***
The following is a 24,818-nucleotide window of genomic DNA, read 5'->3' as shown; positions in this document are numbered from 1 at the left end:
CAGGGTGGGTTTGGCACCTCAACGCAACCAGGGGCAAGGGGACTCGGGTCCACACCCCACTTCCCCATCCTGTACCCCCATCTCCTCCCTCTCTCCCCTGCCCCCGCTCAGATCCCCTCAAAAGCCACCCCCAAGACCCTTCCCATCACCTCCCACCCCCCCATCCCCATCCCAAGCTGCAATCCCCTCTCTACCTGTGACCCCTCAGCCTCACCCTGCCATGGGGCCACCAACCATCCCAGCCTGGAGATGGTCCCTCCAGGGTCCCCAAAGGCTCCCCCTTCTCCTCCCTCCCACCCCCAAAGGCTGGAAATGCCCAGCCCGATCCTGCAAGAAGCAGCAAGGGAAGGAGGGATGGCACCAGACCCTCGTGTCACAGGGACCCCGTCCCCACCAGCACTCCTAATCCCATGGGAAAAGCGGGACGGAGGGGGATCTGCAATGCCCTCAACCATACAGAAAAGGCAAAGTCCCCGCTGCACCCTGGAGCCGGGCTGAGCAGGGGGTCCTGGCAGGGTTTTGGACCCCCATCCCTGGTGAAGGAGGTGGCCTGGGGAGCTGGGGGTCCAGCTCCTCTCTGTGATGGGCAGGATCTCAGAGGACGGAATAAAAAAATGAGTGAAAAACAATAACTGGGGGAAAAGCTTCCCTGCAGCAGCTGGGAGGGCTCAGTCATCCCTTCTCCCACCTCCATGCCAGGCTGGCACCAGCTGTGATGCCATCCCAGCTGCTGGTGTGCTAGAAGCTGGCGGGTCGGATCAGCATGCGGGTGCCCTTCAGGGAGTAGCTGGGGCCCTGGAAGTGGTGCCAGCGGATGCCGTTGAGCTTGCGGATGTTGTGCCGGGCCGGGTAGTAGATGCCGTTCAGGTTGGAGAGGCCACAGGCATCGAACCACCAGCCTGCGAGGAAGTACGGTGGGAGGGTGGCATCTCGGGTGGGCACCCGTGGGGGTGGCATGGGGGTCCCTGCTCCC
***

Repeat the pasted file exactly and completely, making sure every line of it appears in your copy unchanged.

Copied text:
The following is a 24,818-nucleotide window of genomic DNA, read 5'->3' as shown; positions in this document are numbered from 1 at the left end:
CAGGGTGGGTTTGGCACCTCAACGCAACCAGGGGCAAGGGGACTCGGGTCCACACCCCACTTCCCCATCCTGTACCCCCATCTCCTCCCTCTCTCCCCTGCCCCCGCTCAGATCCCCTCAAAAGCCACCCCCAAGACCCTTCCCATCACCTCCCACCCCCCCATCCCCATCCCAAGCTGCAATCCCCTCTCTACCTGTGACCCCTCAGCCTCACCCTGCCATGGGGCCACCAACCATCCCAGCCTGGAGATGGTCCCTCCAGGGTCCCCAAAGGCTCCCCCTTCTCCTCCCTCCCACCCCCAAAGGCTGGAAATGCCCAGCCCGATCCTGCAAGAAGCAGCAAGGGAAGGAGGGATGGCACCAGACCCTCGTGTCACAGGGACCCCGTCCCCACCAGCACTCCTAATCCCATGGGAAAAGCGGGACGGAGGGGGATCTGCAATGCCCTCAACCATACAGAAAAGGCAAAGTCCCCGCTGCACCCTGGAGCCGGGCTGAGCAGGGGGTCCTGGCAGGGTTTTGGACCCCCATCCCTGGTGAAGGAGGTGGCCTGGGGAGCTGGGGGTCCAGCTCCTCTCTGTGATGGGCAGGATCTCAGAGGACGGAATAAAAAAATGAGTGAAAAACAATAACTGGGGGAAAAGCTTCCCTGCAGCAGCTGGGAGGGCTCAGTCATCCCTTCTCCCACCTCCATGCCAGGCTGGCACCAGCTGTGATGCCATCCCAGCTGCTGGTGTGCTAGAAGCTGGCGGGTCGGATCAGCATGCGGGTGCCCTTCAGGGAGTAGCTGGGGCCCTGGAAGTGGTGCCAGCGGATGCCGTTGAGCTTGCGGATGTTGTGCCGGGCCGGGTAGTAGATGCCGTTCAGGTTGGAGAGGCCACAGGCATCGAACCACCAGCCTGCGAGGAAGTACGGTGGGAGGGTGGCATCTCGGGTGGGCACCCGTGGGGGTGGCATGGGGGTCCCTGCTCCC